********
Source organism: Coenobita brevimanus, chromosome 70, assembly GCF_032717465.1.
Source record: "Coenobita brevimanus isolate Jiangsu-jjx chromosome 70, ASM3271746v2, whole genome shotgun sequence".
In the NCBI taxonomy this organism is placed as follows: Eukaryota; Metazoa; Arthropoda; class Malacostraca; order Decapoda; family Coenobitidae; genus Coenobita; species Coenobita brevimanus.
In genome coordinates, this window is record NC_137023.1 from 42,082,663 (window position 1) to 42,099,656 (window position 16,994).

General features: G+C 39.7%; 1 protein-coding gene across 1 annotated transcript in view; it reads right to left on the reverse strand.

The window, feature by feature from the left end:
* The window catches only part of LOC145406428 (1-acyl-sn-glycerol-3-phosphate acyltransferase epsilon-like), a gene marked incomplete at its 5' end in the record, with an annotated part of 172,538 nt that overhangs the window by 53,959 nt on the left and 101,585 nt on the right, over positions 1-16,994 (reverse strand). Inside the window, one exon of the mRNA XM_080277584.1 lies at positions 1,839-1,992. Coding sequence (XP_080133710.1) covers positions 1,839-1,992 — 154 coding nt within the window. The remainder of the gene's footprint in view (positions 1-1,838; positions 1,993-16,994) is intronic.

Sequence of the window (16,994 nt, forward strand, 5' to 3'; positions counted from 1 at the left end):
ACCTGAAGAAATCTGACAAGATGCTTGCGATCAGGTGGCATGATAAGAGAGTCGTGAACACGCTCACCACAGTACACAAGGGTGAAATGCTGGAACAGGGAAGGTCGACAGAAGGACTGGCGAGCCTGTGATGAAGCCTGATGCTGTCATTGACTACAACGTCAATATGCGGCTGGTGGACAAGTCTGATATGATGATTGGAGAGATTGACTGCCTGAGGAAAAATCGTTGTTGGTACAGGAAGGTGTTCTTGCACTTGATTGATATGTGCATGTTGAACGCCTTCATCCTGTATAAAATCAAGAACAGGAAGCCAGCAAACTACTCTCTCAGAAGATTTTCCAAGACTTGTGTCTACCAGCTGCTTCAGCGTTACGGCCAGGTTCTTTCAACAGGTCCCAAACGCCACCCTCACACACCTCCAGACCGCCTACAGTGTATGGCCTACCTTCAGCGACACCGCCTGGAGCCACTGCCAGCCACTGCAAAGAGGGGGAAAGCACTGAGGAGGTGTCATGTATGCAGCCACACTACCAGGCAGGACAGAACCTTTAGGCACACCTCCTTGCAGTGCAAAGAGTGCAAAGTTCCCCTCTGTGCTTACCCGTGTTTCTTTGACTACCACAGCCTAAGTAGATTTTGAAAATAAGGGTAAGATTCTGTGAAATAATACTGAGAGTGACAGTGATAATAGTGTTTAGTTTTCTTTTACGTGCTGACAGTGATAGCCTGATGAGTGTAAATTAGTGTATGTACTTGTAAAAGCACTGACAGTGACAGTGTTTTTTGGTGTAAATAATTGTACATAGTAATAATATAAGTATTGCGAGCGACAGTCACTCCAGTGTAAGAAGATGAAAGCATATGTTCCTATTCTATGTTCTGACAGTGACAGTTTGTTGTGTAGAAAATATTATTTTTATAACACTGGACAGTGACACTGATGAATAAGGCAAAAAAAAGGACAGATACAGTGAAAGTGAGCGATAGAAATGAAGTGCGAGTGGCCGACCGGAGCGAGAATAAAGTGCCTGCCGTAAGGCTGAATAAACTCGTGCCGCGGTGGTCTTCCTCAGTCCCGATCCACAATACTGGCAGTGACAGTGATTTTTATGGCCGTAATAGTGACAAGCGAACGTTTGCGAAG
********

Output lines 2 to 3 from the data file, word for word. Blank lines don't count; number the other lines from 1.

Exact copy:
Source record: "Coenobita brevimanus isolate Jiangsu-jjx chromosome 70, ASM3271746v2, whole genome shotgun sequence".
In the NCBI taxonomy this organism is placed as follows: Eukaryota; Metazoa; Arthropoda; class Malacostraca; order Decapoda; family Coenobitidae; genus Coenobita; species Coenobita brevimanus.